The Spy Who Loved Me is a bit of an interruption in the “Blofeld trilogy” of novels where Bond chases after Ernst Stavro Blofeld and his organisation SPECTRE. Blofeld never appears in this novel, but reference is made to SPECTRE and that is why Bond eventually comes onstage. He stumbles across the Dreamy Pines Motor Court by accident, and finds there Vivienne Michel being held hostage by two nasty-looking gunmen. A fight ensues, St. Patrick drives the metaphorical snakes out of the motel, and claims his prize.
Thursday, February 28, 2013
Tuesday, February 26, 2013
M summons James Bond into his office and delivers a stern lecture. It seems that Bond’s last physical exam was a disappointing one – not surprising when the man drinks excessively and smokes up to sixty cigarettes a day. So M decides that Bond has got to look after his health more. And he sends him off to the Shrublands health clinic to regain his strength, get off the alcohol and cigarettes, and get back on the track to good health!
But while there, Bond comes across the mysterious Count Lippe, a man with a secret to hide. It turns out he is a member of the Red Lightning Tong, which operates in Macau. Soon after he makes the discovery, an attempt is made on Bond’s life by tampering with a spinal traction machine. Luckily, Bond survives the attack and retaliates against the Count. Unknown to Bond, this childish game of revenge delays a major conspiracy, Plan Omega, that is about to rock the Western world…
Sunday, February 24, 2013
From a View to a Kill
This is far from Fleming’s most inspired story. It’s actually a pretty boring way to open the collection. James Bond investigates the murder of a secret service motorcycle rider. He was going on his usual route from SHAPE (Supreme Headquarters Allied Powers Europe) to his base when he was attacked and his secret documents were stolen. Bond doesn’t have much trouble finding the assassin, and you wouldn’t exaggerate much by calling the story a celebration of predictability. It’s just not all that creative nor interesting, especially when you consider that Bond’s previous adventure was the wild romp Goldfinger.
Friday, February 22, 2013
We all, of course, know about the death of Julius Caesar. According to Shakespeare, the doomed dictator was warned by a soothsayer to “beware the Ides of March”. But Caesar did not heed this warning, and on that day he was stabbed 23 times by a group of conspirators led by Marcus Junius Brutus (Et tu, Brute?). Sic semper tyrannis and all that rot.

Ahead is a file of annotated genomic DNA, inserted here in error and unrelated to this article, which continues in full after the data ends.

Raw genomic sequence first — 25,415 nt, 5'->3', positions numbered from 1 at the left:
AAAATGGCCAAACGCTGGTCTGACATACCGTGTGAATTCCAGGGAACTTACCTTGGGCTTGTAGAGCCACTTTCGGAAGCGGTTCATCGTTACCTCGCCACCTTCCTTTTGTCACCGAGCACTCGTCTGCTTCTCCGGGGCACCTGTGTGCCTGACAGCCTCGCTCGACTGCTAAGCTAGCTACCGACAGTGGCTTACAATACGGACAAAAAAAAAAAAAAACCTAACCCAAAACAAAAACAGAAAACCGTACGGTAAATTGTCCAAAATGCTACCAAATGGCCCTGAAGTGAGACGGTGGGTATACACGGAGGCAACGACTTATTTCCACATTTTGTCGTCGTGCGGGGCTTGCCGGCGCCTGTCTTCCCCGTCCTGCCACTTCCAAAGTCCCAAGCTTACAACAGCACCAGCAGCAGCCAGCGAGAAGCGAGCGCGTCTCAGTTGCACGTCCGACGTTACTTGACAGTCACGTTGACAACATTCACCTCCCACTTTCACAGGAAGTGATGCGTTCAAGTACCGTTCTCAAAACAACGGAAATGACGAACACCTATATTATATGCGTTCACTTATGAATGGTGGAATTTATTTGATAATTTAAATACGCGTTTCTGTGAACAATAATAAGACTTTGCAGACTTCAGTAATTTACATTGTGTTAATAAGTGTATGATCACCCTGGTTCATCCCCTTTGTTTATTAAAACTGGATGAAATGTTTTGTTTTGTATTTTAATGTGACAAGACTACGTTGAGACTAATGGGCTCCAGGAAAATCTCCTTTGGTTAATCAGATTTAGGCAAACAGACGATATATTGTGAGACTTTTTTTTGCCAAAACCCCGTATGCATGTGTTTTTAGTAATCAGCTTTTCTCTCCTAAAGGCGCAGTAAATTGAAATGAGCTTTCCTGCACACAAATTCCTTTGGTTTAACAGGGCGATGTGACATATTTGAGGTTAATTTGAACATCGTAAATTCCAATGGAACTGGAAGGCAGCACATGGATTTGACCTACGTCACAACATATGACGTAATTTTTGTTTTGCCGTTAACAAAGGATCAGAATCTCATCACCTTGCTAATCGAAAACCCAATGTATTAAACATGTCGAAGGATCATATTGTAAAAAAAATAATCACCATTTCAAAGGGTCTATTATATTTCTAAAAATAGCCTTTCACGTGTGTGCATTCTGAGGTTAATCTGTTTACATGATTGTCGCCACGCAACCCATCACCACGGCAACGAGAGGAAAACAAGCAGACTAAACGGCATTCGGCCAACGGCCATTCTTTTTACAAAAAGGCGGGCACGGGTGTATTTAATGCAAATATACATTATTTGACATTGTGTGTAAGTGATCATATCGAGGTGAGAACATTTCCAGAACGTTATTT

At least that’s what the historians think, and let’s leave them to worry about facts and historical accuracy. Instead, let us contemplate what really happened on that fateful March in 44 B. C.. Have you heard, by any chance, of Manlius Scribo, the star reporter for the Evening Tiber—an early success in journalism, edited by Q. Bulbous Apex? Perhaps you have heard of the barbaric British slave who served Scribo: Smithicus? But more important than that, do you know that the events leading to Caesar’s death were all started by the murder of the actor J. Romulus Comma? No? Then, my boy, you must run along to your nearest bookstore and acquaint yourself with Wallace Irwin’s The Julius Caesar Murder Case.
Wednesday, February 20, 2013
Goldfinger opens with an unexpected reference to Casino Royale, the first James Bond adventure. It starts with Bond running into a man he met during the events at Royale-les-Eaux: Junius Du Pont was one of the men at the card table on the night when Bond memorably cleaned out Le Chiffre’s funds. Now, seeing Bond at the airport by coincidence, Du Pont leaps at the chance to make conversation. And before long, he makes Bond a job offer.
It turns out that Du Pont has been losing heavily at cards with a man named Auric Goldfinger. This man Goldfinger is incredibly rich; he’s simply rolling in money. He’s one of the richest men in the world. Yet he consistently beats Du Pont in canasta, and Du Pont is a pretty good card player. He’s convinced that Goldfinger must be cheating somehow, but he can’t figure out how. And so he hires Bond to investigate. And thus, with the simple affair of a man cheating at cards, James Bond is launched into his wildest adventure in Ian Fleming’s Goldfinger.
Sunday, February 17, 2013
It’s interesting to look back on the story behind Ian Fleming’s sixth Bond adventure, Dr. No. After taking a major risk in From Russia With Love, Fleming decided to play things a bit safer in the follow-up. Many of the plot elements were taken from a proposed TV show, Commander Jamaica, where the main character was supposed to be named James Gunn, and his great enemy would be the half-German half-Chinese Dr. No. The project never came to fruition and so Fleming incorporated several of these ideas into Dr. No. And I must admit here that Dr. No is not my favourite James Bond novel. But it sure comes close.